by Constance Ewing and Mary Deane Sorcinelli
(This article appeared in a recent issue of the Chronicle of Higher Education)
These days, the hottest issue in higher education may well be student learning – how to improve, measure, and ensure it. Higher education’s constituents, from taxpayers and parents to legislators and business leaders, demand that colleges and universities educate their students better, and our institutions have responded. As they have accorded more priority to student learning, especially in undergraduate courses, most have offered more teaching support to faculty, usually through a teaching center. During the last 10-15 years, most research universities have created teaching centers; few do not yet have one, and there are increasing numbers at comprehensive universities, liberal arts, and community colleges. The teaching center is a concept whose time has come.
That is why it is especially surprising to have the University of Nebraska at Lincoln eliminate the teaching center it developed 38 years ago, long before most other institutions had created one. Nebraska, facing the same budget cuts as most state institutions, has decided it is cheaper and wiser to move the responsibility for teaching improvement out of a central unit and into separate departments. At first glance, this concept appears to have merit. Because content knowledge differs, teaching issues and approaches often vary by discipline; and faculty may take teaching improvement more seriously when their colleagues embrace it and visibly take leadership in fostering improvement. The old saw that no lasting changes occur on a university campus without faculty buy-in also applies to good teaching.
But any approach that depends on the interest and availability of individual faculty members is an approach with a short life span. Department chairs have too many other responsibilities to assume steady leadership on teaching support, and with decreasing budgets, individual departments will be less able to shoulder responsibility. While respected teachers and scholars may take the lead, they usually lack time to stay abreast of the burgeoning literature on student learning and are seldom given the resources or long-term responsibility for overseeing and guiding efforts that link to other campus teaching initiatives.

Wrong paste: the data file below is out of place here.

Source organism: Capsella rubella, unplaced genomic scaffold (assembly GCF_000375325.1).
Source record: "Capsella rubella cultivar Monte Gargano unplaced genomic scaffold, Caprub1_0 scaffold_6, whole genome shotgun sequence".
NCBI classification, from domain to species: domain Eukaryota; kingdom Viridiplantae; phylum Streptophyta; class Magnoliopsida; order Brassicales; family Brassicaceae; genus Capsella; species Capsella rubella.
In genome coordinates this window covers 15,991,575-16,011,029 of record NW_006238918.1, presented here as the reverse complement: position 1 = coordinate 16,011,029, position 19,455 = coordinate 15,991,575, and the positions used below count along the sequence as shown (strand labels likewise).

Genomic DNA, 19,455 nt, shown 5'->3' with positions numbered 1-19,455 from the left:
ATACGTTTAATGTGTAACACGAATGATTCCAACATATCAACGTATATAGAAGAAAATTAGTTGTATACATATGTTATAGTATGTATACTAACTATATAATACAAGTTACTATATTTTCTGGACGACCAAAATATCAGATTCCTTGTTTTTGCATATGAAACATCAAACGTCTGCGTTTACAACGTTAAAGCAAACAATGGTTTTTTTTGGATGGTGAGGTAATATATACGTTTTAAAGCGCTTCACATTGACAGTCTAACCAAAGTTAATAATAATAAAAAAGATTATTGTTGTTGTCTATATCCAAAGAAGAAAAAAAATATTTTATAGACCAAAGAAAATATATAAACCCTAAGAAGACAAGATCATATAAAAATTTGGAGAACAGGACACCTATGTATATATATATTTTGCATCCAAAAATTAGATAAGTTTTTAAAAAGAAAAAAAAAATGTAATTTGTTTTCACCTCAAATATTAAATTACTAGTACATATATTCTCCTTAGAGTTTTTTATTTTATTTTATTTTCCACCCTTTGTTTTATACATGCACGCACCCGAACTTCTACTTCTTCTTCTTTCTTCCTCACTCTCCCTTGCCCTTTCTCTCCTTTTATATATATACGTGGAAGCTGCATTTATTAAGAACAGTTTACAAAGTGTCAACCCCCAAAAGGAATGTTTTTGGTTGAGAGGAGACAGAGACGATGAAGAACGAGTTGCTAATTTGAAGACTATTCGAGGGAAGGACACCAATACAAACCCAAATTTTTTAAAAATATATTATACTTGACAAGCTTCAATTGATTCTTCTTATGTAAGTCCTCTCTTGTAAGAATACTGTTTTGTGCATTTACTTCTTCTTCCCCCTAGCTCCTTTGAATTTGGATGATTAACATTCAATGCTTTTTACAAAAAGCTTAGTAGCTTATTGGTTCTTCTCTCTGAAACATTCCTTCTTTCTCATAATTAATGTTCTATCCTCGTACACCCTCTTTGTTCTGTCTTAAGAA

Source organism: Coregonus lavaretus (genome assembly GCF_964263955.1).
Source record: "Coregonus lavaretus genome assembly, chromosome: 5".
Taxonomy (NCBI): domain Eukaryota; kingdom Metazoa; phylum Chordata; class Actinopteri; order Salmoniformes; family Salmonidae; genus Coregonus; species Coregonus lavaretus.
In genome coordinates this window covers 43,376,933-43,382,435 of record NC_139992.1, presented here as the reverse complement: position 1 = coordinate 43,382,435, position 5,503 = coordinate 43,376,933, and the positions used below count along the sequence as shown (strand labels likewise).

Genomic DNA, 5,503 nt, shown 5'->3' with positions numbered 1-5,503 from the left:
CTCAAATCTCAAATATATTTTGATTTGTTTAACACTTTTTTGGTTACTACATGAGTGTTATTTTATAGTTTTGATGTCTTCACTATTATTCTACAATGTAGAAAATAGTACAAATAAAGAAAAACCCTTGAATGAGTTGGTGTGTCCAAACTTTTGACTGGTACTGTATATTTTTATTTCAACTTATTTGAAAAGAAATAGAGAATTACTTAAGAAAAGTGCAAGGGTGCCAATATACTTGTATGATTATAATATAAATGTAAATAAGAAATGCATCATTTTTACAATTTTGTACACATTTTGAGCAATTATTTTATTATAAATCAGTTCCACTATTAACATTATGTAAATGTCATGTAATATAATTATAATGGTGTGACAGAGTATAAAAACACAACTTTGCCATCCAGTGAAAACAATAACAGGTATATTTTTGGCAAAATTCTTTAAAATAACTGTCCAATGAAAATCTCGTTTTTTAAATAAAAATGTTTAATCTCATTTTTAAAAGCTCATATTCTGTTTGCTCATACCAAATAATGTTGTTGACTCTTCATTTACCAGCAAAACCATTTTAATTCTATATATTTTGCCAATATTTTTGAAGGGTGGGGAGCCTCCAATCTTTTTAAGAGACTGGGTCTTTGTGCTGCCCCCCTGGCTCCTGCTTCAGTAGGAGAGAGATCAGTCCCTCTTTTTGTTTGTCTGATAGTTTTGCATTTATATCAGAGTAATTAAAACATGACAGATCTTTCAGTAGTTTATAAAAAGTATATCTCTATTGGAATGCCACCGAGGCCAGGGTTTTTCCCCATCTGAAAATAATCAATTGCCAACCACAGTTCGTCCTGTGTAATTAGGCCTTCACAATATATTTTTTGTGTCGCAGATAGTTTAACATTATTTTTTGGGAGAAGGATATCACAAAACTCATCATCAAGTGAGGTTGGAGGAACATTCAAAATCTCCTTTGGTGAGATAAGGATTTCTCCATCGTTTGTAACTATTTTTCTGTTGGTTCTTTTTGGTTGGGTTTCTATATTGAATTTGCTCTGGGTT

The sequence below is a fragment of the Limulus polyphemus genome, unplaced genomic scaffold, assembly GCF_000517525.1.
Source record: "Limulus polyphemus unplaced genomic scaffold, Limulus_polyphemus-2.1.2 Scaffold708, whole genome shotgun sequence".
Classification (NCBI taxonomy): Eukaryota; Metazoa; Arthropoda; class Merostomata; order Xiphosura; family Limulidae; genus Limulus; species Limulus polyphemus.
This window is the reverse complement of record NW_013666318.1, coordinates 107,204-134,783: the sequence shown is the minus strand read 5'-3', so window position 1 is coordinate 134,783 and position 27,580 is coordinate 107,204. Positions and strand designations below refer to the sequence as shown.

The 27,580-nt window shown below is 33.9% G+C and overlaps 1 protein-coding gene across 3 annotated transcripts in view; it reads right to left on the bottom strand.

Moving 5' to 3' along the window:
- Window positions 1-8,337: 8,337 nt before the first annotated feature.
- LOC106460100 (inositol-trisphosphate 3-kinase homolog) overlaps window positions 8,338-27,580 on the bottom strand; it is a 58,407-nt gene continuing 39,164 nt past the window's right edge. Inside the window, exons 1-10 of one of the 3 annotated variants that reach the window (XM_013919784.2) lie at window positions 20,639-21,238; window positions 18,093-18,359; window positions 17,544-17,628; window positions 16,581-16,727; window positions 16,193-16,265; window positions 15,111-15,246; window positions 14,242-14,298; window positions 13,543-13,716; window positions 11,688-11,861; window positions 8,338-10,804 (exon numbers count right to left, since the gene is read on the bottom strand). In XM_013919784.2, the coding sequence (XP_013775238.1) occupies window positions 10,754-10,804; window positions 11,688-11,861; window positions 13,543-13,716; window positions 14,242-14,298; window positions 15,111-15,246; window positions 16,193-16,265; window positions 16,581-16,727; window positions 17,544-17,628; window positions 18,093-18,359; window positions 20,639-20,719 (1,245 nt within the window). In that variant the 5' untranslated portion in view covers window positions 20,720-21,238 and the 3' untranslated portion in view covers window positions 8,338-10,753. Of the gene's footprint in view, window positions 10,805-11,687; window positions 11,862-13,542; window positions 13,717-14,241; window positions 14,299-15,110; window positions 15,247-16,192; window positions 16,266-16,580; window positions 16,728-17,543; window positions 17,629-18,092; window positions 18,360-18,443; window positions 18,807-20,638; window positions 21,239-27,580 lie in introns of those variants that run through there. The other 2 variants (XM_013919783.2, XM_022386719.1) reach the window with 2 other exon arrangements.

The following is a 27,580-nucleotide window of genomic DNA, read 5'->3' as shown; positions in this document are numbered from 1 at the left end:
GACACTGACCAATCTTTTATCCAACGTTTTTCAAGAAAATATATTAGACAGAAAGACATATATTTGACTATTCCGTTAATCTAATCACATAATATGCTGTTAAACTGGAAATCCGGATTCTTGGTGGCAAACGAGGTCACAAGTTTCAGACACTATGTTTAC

Teaching centers occupy a unique place in the structure of an institution because of their mandate to address the needs and interests of the entire academic community in support of the education of students. An effective teaching center plays a key role in creating a campus culture that values and rewards teaching. It takes a systems approach to being a change agent and provides synergy to campus support activities. It provides an overview of campus activities in order to highlight and disseminate instructional innovations and prioritize areas where more support is needed. It offers a guarantee of confidentiality to individual instructors so they view it as supportive, not evaluative. It has the institutional memory to provide continuity in teaching support services as department chairs, deans and provosts come and go. It makes the reward structure more responsive to teaching, for example by consulting on development of teaching evaluation processes and criteria for judging teaching excellence. It is entrepreneurial and coordinates campus involvement in local student learning projects, as well as those offered by foundations, associations, and federal agencies.